When Sex Trafficking Goes Unnoticed in America from the Atlantic, 02/23/2016

Wednesday, February 24, 2016

img-icon-newsHow do you identify sex-trafficking victims when such cases go largely undetected or unreported?*

It’s an issue with which law-enforcement agencies in the U.S. continually struggle. Detective Bill Woolf with the Northern Virginia Human Trafficking Task Force has experienced this first hand. Over the course of his tenure, he’s interviewed over 300 victims. In many cases, those who have been exploited believe that they are offenders, Woolf told me. “They fear law enforcement…because they’re technically committing a crime and that is prostitution,” he said.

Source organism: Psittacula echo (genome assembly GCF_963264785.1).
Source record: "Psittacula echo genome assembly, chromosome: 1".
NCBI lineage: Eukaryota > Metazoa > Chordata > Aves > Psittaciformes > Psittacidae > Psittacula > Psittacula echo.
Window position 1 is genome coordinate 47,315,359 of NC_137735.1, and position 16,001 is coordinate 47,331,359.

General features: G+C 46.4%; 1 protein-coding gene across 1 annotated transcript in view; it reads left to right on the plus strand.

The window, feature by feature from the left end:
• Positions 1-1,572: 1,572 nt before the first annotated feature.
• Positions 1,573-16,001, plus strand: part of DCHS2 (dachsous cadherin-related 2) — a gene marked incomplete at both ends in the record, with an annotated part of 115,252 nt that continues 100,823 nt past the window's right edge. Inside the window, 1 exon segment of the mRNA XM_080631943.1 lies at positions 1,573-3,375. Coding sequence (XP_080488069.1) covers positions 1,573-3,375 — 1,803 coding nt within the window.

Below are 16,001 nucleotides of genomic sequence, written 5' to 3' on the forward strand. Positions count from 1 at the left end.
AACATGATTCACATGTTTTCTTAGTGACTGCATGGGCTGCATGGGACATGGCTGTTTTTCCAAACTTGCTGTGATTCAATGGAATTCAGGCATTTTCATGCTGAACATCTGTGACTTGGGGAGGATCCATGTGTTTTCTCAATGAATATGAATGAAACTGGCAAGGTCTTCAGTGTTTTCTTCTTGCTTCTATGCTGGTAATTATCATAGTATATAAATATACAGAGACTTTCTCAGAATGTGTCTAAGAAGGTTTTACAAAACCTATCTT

[…]

It’s a vicious cycle that law enforcement in the U.S. sees time and time again. Women can be pulled in to commercial sex through gangs or pimps—the former function as delivery services, taking women to houses in the area they control, while the latter focus on hotels and street level prostitution, according to Woolf. “In gang-controlled situations, it’s usually going to be that the girl is from the area. When it’s a pimp … it’ll probably be girls from all over the place,” he said.

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